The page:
Maslow, Motivation, and More… Part II


Okay… quick recap from yesterday.

No, I’m not referring to the weather report I gave, or the coffee menu for that matter…

I’m speaking about the survey conducted by Harvard Business Review that asked 600 execs to rate the number one motivating factor in the work-life of their employees.

Here again is my recollection of the choices that they were given:

* Financial Incentives and Benefits
* Social Interaction and Interpersonal Support
* Recognition for Their Achievements
* Progress in Reaching Objectives
* Formulation and Communication of Clear Goals

Now, I suppose if we went back thirty or forty years, that same set of questions would have invariably elicited a majority response about pay and benefits… though to be truthful, thirty or forty years ago we probably didn’t have “Interpersonal Support” or “Communication” issues on the list… did we?

In any event, back to today.

And the winner, according to 600 top corporate managers is… Recognition.

Just one problem… it seems they all forgot to ask the employees.


Yes, this study which included hundreds of workers who kept detailed journals and in which they emailed their entries to researchers every day for several years, wanted…


That’s it… simple progress toward their goals.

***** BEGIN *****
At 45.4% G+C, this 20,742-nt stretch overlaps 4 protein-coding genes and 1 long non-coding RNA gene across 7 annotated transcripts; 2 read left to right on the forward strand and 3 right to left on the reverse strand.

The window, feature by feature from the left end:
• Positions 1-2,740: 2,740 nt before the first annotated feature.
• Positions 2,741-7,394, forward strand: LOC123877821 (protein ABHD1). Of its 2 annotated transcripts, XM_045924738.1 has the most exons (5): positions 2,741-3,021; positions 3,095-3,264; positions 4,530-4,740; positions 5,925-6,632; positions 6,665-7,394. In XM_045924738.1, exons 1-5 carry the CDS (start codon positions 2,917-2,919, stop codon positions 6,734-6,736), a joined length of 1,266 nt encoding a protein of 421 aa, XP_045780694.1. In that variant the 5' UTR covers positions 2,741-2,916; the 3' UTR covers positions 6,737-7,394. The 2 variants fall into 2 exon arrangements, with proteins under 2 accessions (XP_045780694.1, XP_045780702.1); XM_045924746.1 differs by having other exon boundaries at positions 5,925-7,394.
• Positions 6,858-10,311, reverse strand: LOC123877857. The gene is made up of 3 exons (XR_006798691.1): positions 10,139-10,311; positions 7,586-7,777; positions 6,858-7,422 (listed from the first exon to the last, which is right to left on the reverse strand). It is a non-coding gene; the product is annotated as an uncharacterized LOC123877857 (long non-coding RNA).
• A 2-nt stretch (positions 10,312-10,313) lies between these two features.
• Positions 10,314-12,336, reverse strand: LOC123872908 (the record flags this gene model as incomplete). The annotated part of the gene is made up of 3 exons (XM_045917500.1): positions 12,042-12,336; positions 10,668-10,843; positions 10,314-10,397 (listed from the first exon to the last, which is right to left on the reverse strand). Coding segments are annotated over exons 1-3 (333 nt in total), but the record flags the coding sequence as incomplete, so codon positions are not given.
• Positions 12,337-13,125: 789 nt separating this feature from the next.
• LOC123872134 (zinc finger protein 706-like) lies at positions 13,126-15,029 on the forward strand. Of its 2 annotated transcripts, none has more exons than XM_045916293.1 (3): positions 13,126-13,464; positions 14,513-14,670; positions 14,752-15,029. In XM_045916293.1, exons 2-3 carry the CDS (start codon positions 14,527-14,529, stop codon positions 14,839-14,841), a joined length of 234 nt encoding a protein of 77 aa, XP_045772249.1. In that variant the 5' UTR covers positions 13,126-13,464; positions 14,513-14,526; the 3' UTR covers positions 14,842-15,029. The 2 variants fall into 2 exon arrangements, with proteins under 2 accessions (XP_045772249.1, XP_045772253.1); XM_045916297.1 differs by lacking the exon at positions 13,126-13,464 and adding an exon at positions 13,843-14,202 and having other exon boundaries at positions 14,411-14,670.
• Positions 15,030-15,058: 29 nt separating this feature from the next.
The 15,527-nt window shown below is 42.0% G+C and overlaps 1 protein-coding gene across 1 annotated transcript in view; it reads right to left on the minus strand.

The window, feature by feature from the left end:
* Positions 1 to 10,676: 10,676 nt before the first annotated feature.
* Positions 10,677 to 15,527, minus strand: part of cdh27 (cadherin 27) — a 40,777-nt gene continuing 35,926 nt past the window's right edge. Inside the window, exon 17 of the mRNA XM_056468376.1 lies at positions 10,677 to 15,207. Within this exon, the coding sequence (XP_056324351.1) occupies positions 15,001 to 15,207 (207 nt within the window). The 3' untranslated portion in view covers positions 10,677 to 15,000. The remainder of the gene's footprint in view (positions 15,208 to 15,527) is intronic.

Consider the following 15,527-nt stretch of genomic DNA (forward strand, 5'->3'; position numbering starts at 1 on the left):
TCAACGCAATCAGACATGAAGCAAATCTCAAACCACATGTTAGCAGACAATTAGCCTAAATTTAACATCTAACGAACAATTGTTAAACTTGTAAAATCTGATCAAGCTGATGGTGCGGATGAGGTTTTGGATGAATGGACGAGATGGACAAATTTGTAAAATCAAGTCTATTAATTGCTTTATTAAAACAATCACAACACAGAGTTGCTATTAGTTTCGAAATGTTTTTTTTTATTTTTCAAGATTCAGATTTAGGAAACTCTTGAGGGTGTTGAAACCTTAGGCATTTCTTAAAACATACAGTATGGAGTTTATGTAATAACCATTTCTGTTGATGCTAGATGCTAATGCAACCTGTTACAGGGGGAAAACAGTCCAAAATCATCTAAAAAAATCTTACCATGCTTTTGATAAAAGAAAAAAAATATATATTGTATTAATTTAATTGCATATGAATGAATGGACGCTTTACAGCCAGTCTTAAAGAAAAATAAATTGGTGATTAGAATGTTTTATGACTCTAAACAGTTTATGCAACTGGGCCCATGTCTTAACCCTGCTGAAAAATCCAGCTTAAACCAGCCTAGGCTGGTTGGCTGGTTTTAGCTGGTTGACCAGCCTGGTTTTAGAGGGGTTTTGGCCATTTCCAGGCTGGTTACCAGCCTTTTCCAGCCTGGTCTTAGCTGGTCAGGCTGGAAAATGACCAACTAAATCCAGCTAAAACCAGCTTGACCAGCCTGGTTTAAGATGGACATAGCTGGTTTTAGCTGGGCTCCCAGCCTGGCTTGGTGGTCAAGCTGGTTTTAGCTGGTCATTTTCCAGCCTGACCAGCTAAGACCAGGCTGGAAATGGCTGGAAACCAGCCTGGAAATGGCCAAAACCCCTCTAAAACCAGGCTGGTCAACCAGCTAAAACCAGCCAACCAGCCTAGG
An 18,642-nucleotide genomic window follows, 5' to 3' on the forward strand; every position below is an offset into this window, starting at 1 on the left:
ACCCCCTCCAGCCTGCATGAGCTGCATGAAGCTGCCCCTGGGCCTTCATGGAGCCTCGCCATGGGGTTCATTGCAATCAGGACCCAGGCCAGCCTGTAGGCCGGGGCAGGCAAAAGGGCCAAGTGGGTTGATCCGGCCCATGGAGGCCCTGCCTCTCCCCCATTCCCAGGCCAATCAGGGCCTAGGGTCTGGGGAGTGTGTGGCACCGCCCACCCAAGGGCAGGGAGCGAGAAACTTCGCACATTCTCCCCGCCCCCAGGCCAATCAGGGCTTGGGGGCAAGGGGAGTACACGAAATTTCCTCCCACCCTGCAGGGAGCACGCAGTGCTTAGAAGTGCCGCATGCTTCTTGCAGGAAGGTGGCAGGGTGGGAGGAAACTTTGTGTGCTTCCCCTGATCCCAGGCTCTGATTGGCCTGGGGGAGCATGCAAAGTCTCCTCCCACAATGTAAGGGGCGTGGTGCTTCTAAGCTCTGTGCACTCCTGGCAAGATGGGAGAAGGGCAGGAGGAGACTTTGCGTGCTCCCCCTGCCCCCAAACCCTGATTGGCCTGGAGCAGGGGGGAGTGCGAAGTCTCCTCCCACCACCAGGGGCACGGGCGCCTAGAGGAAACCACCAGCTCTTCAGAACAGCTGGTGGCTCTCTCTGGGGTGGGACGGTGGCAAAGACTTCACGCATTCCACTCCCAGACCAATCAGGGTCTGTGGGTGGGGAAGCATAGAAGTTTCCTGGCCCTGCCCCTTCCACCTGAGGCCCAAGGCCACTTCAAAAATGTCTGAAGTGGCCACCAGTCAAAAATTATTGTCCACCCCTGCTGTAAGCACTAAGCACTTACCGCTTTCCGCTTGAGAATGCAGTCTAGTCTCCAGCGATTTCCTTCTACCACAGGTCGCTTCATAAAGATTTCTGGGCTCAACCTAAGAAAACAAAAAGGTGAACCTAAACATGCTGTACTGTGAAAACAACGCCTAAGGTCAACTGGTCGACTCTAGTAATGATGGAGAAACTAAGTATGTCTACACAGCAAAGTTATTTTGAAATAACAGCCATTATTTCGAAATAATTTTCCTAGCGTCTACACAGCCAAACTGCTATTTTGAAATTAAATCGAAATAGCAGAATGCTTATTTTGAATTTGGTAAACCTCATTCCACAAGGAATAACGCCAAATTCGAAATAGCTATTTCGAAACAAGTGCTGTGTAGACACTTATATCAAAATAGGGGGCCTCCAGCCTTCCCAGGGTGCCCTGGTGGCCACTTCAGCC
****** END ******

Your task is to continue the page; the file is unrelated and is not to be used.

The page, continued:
It seems, believe it or not, that our people don’t like roadblocks… don’t relish wasting their time… and don’t enjoy spinning their wheels any more than we do.

Imagine that.

Oh, BTW… the article goes on to say that the variable that managers rated dead-last was… yup, you nailed it. The very thing that the vast majority of employees said was the most important characteristic when it comes to happiness and motivation in their careers.

But then again, Abraham Maslow could have told them that decades ago.

I look forward to speaking with you.



Are there any areas within your company in which sufficient progress is not being made toward the stated goals and the expectations of your team?

What are three concrete steps that you can take this month to significantly move the dial?

What resources do you need? Are you prepared to pull that together? Will you?


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